The company offers three solutions with various tiers attached to each level. First, Optimizely X Web (the version of the platform for straight web experimentation) is available through a Standard, Business, or Enterprise option. Each tier includes what Optimizely terms as the “essentials” with premium features added per the subscription type. For example, Business and Enterprise subscribers to Optimizely X Web get access to the Rest API and developer kits. Standard subscribers don’t. The second solution is Optimizely X Full Stack. This option is the company’s fully-loaded interface and is available in two subscription tiers: Business or Enterprise. Enterprise subscribers are given more collaboration capability versus Business subscribers. Packaging Optimizely X Web and Full Stack together is the third solution. The company does a fully customized plan when a customer opts for this.

Confused yet?

Early in 2018, Optimizely ended free-trials giving users a cursory notification via the Optiverse knowledge base.

Small organizations and competitors

Due to its expensive nature, small organizations should avoid this tool.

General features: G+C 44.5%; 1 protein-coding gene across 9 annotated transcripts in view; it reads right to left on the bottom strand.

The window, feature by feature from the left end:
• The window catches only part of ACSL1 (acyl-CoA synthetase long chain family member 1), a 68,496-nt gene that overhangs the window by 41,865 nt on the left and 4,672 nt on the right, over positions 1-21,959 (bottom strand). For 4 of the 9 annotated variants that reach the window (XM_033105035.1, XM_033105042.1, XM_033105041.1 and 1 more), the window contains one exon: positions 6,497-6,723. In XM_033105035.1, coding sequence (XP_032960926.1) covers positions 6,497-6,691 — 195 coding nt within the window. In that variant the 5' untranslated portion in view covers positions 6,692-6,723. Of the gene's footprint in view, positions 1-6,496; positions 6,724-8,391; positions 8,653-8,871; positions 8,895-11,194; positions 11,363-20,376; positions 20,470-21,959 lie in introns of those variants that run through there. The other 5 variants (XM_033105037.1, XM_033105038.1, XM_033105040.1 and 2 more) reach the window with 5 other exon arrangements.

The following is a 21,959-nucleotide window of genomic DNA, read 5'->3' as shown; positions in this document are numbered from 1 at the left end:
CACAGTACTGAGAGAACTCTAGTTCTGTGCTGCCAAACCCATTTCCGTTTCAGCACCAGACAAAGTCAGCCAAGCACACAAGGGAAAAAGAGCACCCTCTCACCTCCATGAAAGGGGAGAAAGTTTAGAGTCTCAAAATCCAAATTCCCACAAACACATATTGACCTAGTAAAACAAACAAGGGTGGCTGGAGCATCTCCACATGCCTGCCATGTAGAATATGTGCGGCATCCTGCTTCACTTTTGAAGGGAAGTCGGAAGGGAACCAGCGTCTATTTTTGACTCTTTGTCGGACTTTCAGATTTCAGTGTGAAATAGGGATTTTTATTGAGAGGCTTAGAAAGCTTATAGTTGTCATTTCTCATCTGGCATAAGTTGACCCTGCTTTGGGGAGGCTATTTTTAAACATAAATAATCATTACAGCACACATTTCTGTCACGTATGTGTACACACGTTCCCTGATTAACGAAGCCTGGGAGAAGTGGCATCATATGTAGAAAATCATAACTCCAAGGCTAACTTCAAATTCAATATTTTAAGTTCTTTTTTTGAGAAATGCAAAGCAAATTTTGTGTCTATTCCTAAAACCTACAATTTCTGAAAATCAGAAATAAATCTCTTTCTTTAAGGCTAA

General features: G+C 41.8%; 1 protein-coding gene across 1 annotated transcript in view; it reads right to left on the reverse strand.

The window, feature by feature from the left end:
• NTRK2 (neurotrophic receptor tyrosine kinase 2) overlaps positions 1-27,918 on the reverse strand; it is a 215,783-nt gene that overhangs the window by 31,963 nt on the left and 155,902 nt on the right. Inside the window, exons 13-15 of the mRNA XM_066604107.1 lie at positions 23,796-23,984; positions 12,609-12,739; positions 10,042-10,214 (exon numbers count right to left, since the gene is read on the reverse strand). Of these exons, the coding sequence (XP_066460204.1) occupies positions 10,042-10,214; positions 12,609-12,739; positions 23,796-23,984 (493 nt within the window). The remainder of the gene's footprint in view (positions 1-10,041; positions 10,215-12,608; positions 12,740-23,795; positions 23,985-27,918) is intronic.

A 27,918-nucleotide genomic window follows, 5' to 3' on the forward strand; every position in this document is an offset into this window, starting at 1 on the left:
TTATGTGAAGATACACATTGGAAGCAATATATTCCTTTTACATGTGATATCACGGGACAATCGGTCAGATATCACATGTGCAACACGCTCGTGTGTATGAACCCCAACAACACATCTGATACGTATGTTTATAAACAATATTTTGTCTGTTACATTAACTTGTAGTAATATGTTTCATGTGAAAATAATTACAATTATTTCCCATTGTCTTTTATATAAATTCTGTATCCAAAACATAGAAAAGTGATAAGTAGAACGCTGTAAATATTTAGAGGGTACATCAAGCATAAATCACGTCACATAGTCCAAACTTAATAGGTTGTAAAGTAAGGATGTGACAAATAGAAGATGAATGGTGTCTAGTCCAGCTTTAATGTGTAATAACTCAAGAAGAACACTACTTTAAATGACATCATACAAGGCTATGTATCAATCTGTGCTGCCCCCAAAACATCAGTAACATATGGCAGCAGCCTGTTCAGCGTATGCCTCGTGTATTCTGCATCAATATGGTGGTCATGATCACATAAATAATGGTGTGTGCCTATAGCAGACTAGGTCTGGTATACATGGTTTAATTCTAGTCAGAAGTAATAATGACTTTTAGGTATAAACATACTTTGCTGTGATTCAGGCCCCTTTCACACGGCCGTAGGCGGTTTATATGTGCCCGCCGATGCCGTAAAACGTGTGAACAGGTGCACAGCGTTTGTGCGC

Competing platforms, like AB Tasty, have histories of cheaper pricing models. AB Tasty begins their pricing at $249 and above while still offering customized quotes for enterprises. VWO remains competitive with rates starting at $299 and above with personalized quotes for enterprises. And for those who aren’t sure about the financial commitment, Google Optimize can be launched for free.

What we think

Optimizely X is a fun and useful tool. A/B testing and personalization experiments are made easy with the beginner-friendly visual editor. Plus you can’t go wrong with the analytics and performance data produced with visualizations that make it easy to digest. Suffice it to say; you also don’t have to be one of the Stanford statisticians who help oversee the Stats Engine to see Optimizely X’s real potential.

But we need to be realistic when it comes to pricing. Though customized pricing plans are nice, they don’t mean anything when the price is high. Small organizations, due to this, should shy away from Optimizely and opt for a more cost-effective option. If you’re in the market for an enterprise solution like Optimizely X, your search may be over.

If you have any feedback on this review or you would like to suggest an app for us to review, please drop us a note – telegraph@joinlincoln.org.


Screenshots

SCORE BREAKDOWN

User Interface

19/25

Cost

12/25

Differentiation

25/25

Effectiveness

25/25